"If you want to repair broken DNA with fidelity, there's only one way to do it-by homologous recombination," Smith said. "You could just jam the two ends together-it's better than nothing-but you'll wind up with some DNA that's missing or added. If the wrong ends are joined together, that causes a type of mutation called a translocation, a hallmark of many cancerous cells."

A cell's homologous recombination system must act like a sophisticated sewing machine that can snip, unravel and mend. Because the genetic code is based on the particular ordering of DNA building blocks known as bases (A, C, G and T), restoring the proper meaning to the code is much like aligning or reweaving torn pieces of a plaid or checkered cloth so that the pattern remains in register.

RecBCD's 'twin loops'

The darning process begins with the unwinding of the broken DNA double helix to yield two single strands, one of which will be precisely threaded and matched together with its corresponding partner in the intact DNA template. Most DNA-unwinding enzymes, which are known as helicases, produce a Y-shaped structure similar to a partially unwound piece of licorice, the image Taylor had expected to see under the microscope. Yet the E. coli enzyme, called RecBCD, produces a structure in which one of the two arms of the Y contains a loop with a short tail.

Taylor and Smith discovered that this oddity results from a special property of RecBCD. The enzyme contains an unwinding function powered by dual engines, a feature that presumably enables it to mend DNA over long stretches.

The researchers used an electron microscope to visualize single DNA molecules unwound by the normal enzyme or by enzymes that were defective in one or the other motor. Based on the DNA structures that formed as a result of unwinding by the mutant enzymes, Taylor and Smith deduced that the two motors-each of which fastens to one of the two DNA strands and walks along it-have different horsepower. Because the fast and slow motors are physically attached, RecBCD faces a logistical challenge as it works its way down the chromosome.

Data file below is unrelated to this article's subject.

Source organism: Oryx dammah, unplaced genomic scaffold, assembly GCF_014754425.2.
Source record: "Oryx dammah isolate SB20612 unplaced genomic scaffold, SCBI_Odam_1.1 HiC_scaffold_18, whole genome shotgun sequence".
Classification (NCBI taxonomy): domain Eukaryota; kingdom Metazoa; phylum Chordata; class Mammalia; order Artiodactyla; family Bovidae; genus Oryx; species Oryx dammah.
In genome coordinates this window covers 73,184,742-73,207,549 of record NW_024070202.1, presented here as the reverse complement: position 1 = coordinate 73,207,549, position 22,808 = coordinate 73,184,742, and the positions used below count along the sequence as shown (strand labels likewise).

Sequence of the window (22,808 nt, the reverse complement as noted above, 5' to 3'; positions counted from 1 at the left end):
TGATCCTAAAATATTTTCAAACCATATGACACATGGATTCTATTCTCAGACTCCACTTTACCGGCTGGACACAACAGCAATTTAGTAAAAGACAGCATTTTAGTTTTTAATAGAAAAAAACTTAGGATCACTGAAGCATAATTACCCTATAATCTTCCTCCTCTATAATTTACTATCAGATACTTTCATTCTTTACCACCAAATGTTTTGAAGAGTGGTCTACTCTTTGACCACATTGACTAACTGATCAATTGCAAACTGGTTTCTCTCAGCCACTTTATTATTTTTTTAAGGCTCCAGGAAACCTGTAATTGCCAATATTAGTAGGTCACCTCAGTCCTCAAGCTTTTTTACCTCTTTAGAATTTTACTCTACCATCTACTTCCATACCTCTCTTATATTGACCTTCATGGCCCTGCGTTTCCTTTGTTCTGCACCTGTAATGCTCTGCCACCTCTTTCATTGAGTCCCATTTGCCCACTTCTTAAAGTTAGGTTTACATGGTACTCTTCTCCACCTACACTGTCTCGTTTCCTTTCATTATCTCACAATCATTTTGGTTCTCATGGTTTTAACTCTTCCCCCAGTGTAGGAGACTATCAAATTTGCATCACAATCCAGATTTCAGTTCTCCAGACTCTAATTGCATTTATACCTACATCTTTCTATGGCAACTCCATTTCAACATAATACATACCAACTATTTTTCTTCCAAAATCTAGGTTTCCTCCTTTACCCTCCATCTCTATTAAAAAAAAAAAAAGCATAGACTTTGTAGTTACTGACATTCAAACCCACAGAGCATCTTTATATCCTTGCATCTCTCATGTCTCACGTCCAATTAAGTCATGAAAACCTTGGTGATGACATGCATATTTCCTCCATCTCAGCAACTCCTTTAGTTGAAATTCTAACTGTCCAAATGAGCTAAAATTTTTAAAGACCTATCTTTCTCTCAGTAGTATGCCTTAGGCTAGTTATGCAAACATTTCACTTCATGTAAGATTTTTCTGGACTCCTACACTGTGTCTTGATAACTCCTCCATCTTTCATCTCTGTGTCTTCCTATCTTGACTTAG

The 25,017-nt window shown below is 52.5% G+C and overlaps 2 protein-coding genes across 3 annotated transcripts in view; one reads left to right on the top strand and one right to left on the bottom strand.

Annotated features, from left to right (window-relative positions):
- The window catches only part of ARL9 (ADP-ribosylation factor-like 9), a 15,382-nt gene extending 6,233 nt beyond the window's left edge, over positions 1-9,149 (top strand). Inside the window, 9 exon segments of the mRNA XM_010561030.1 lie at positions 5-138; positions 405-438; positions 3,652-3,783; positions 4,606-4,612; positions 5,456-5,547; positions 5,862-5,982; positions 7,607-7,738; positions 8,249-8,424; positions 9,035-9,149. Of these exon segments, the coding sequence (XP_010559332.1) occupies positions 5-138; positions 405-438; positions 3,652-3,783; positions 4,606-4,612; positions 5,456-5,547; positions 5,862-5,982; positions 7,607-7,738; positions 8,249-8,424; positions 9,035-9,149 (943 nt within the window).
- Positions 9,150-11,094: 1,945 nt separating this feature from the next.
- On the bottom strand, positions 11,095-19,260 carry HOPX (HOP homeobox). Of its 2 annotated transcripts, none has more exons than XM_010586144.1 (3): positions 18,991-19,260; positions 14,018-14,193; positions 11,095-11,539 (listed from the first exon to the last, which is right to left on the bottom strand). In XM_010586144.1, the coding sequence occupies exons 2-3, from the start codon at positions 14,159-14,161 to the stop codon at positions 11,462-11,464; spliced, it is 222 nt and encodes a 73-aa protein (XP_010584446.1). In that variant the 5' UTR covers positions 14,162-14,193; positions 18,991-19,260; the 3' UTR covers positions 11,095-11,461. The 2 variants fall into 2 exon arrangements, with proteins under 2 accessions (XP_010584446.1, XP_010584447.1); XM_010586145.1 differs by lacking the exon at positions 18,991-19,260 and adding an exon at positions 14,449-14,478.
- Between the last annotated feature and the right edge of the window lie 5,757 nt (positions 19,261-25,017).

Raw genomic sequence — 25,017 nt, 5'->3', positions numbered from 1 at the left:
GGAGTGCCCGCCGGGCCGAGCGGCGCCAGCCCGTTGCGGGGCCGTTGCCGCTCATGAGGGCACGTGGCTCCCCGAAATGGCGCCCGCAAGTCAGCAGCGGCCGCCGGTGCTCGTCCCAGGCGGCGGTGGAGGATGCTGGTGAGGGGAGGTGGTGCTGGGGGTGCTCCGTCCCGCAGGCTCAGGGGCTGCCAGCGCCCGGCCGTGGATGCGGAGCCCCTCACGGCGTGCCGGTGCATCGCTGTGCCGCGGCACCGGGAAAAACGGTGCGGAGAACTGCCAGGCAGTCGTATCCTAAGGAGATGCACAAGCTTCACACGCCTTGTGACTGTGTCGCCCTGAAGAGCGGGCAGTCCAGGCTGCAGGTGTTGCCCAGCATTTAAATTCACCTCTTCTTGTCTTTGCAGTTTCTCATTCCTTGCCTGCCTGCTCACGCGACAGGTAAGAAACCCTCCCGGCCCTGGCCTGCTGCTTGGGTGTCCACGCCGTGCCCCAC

Their results suggest that the loop forms ahead of the slow motor as a compensation method for the two engines to remain in sync.

Over time, if the tails get too long, they sometimes come together to form a second loop, yielding the rabbit ear structures, also known as "twin loops," that Taylor first saw long ago.

Benefit to the bacterium

Proteins that "walk" their way down long molecules such as DNA or muscle fibers are often described as molecular motors because they use energy to power their movement. But Taylor said that an enzyme powered by two non-identical motors is virtually unheard of in nature.

"We could find only one other protein described in the literature that contains two unique motors, and RecBCD has additional unusual features not found in that example," he said. Because of its uniqueness, the researchers speculate that RecBCD may offer some benefit to the bacterium.

"During homologous recombination in E. coli and some other types of bacteria, the double helix is unwound into single strands that are very long," Smith said. "But the unwound strands tend to want to stick back together. The loop formed by RecBCD may be a way to keep the strands apart. That would be a simple answer to what seems like a complex problem."

Still, Smith said that scientists are never truly certain of the reasoning that drives the solution to any process in nature-including the formation of the mysterious rabbit ears Taylor saw long ago in E. coli DNA.

"One of my mentors, Salvador Luria, once said, 'How' questions are for molecular biologists. 'Why' questions are for philosophers."